Simply knowing one theory of how people normally react to surprising or shocking events can be a help as you strive to create believable and authentic characters.  Do you disagree, or have you used Kubler-Ross’ theory in your own writing?  Leave a comment and let me know.  Though you might not believe it, or it might tick you off, or you’d do anything if it weren’t so, or it makes you feel miserable, or you’ve finally come to understand and consent to the truth of it, I am–

                                                                  Poseidon’s Scribe


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Use Mind Maps to Solve Your Writing Problems

The concept of mind mapping has come up in my blog entries before, as a suggested tool to help writers.  I’ve said you can use mind maps for outlining, to improve your creativity, and to solve pesky plotting problems.  But what exactly is a mind map, and how does it work?

A mind map is a way of organizing and illustrating thoughts about a topic.  I learned about the technique from reading Use Both Sides of Your Brain, by Tony Buzan.  It contrasts quite a bit from other note-taking methods like the I.A.1.(a)(1)(i) outlining method you learned in school.  I’ve found it to be more intuitive, less messy, and easier to remember than other methods.  I use my own variant of mind mapping any time I need to organize thoughts:  note-taking during meetings at work, planning my day, planning a vacation.  And, oh yeah, I use mind-mapping to aid in my writing.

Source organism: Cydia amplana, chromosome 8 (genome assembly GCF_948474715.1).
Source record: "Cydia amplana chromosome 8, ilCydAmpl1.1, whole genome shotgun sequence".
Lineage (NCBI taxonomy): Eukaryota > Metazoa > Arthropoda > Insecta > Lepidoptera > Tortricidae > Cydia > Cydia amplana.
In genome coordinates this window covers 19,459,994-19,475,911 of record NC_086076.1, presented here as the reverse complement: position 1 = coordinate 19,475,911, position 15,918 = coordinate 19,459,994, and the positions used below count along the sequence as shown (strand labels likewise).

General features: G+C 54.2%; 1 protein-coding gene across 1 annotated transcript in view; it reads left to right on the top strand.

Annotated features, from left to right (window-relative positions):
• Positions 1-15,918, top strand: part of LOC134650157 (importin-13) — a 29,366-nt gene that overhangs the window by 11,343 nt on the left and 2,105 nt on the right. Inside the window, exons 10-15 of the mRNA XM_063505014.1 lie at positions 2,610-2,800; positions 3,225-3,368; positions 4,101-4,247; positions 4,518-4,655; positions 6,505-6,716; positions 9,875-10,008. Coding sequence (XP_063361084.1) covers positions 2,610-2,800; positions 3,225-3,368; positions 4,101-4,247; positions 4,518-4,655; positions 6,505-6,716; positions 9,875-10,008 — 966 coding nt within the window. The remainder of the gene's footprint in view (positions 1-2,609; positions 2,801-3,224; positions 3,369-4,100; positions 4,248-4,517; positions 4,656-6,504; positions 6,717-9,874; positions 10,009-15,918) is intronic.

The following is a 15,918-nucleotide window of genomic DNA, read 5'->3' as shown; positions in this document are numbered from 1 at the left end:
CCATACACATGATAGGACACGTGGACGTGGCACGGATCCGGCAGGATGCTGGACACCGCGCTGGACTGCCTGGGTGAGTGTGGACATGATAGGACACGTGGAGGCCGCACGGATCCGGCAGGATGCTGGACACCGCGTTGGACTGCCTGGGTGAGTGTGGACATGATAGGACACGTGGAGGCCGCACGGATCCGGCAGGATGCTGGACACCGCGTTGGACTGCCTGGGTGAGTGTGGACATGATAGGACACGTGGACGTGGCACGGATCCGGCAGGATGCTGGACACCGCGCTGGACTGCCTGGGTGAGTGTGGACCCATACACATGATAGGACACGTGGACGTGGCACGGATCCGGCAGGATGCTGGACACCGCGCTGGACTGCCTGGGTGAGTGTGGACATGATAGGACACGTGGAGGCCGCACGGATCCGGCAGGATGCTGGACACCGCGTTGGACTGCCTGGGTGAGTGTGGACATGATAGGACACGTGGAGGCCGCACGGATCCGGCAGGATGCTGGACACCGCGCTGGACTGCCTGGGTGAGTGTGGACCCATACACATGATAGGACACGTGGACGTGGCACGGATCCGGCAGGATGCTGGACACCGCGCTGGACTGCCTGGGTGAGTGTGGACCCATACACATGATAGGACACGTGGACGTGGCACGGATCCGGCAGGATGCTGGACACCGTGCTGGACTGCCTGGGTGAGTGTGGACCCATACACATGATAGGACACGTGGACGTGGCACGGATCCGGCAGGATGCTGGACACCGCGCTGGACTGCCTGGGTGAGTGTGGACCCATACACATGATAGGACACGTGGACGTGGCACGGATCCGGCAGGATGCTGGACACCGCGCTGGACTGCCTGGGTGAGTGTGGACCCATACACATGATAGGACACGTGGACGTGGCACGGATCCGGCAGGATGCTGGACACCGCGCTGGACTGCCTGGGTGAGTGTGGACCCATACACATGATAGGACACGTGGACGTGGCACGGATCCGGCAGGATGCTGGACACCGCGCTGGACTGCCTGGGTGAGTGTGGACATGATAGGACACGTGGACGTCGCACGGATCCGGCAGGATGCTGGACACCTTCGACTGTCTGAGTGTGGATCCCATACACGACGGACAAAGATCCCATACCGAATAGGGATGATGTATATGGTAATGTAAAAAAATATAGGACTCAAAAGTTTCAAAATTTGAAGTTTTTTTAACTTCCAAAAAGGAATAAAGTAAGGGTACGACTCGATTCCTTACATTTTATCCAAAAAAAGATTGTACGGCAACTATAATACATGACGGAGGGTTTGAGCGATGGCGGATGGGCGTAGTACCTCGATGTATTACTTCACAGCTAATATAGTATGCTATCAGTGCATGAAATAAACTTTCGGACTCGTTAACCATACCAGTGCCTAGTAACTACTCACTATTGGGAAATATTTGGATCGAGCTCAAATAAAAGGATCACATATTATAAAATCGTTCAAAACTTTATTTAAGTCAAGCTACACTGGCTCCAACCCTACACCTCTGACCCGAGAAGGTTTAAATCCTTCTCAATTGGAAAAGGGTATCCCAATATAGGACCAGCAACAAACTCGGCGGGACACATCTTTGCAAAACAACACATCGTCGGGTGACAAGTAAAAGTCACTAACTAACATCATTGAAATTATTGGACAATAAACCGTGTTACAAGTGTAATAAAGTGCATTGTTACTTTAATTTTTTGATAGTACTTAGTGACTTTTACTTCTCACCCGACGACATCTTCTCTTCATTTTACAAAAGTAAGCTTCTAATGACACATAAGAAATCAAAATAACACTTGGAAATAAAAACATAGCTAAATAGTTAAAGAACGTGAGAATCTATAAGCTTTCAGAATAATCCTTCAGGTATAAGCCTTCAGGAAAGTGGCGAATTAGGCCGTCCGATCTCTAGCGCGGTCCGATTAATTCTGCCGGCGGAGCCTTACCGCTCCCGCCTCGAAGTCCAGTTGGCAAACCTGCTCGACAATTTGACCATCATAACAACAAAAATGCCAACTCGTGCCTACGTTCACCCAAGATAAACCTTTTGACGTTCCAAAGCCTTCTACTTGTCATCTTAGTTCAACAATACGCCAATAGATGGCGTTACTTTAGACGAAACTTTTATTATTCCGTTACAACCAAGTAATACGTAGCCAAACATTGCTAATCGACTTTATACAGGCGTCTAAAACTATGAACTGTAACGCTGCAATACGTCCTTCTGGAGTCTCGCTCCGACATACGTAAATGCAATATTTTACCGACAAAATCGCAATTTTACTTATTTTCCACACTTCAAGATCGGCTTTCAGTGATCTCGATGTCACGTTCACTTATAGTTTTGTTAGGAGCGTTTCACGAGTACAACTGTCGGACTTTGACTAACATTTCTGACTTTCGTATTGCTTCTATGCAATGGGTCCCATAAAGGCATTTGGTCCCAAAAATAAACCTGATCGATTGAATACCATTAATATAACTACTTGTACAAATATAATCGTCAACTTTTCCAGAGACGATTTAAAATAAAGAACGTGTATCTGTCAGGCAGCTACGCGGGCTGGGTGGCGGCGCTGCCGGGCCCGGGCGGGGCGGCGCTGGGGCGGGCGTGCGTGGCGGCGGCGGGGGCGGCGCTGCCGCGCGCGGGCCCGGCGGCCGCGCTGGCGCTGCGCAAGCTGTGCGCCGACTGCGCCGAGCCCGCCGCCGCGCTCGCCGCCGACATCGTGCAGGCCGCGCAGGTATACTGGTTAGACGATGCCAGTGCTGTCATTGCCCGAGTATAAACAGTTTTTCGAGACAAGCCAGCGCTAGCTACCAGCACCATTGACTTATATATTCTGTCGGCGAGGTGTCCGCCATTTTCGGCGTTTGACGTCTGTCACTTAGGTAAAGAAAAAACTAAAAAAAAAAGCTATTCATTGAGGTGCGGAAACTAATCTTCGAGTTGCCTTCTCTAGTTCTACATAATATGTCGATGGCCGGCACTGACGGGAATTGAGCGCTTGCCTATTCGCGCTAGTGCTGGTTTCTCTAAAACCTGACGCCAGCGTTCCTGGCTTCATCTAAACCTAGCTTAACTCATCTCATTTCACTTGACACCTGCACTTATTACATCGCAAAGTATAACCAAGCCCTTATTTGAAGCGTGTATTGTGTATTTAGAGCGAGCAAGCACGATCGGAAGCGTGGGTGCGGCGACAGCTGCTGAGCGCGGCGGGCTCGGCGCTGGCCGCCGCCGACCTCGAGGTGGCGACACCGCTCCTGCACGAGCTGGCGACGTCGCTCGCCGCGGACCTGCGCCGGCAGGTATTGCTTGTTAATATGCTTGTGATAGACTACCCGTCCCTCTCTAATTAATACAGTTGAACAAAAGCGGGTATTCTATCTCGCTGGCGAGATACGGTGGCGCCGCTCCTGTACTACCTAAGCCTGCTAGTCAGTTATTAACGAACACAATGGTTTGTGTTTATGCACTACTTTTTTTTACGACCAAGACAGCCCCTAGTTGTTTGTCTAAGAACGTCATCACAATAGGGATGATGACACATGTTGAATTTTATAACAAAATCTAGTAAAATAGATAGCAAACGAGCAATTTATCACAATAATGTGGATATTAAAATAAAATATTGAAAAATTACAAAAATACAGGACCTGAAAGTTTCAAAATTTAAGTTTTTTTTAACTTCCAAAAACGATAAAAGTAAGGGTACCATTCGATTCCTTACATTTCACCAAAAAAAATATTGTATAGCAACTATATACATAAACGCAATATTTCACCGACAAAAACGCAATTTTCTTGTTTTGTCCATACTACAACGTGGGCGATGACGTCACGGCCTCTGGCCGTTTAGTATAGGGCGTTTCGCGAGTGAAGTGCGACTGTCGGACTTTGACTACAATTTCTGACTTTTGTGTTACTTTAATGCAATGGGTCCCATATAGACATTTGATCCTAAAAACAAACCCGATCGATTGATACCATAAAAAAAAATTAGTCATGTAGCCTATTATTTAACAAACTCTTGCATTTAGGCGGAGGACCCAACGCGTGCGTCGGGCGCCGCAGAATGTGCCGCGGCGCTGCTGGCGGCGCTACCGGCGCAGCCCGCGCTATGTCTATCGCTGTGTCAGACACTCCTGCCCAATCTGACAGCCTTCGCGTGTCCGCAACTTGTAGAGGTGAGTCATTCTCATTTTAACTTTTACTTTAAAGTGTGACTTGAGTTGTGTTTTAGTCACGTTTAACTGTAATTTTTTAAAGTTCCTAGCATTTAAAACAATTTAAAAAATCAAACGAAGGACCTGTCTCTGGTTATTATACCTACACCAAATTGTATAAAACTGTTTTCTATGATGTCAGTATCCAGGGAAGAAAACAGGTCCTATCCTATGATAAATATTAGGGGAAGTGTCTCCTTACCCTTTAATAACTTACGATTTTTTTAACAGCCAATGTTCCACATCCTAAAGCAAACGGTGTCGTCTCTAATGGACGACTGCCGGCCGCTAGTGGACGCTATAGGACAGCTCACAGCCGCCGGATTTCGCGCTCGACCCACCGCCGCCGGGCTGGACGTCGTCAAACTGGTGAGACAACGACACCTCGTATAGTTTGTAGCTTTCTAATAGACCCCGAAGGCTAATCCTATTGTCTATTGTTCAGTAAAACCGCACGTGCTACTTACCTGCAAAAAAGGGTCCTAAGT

How do you construct a mind map?  I’ll give only a quick description here; I recommend you read Buzan’s book, or at a minimum read descriptions of the technique elsewhere online.

  • Start in the center with an image of the topic.
  • Write key words around the central image using upper case letters.
  • Underline each key word.
  • Use lines to link the underlined key words to your central image and to each other to illustrate connections.
  • Use images and symbols throughout, in addition to key words.  (Don’t worry if you think you can’t draw decent pictures; no one but you will see your mind map.)
  • Use multiple colors to separate thoughts, and to link similar thoughts.
  • Continue branching out from the center, expanding the thoughts and linking related ideas.

The best way to explain what that all means is to show you a mind map.  I’ve said you can use mind maps to solve writing problems, so let’s see a hypothetical example.  Let’s say you’re Jules Verne and you’re working on a book with a working title of 20,000 Leagues Under the Sea.  You’re outlining the major events of the book and you want to finish with an appropriate, memorable ending, one with a big impact and one that fits the novel’s major themes.  You could make a list of possible endings, then go back and list pros and cons for each option, then choose the best one.  Or you could construct a mind map.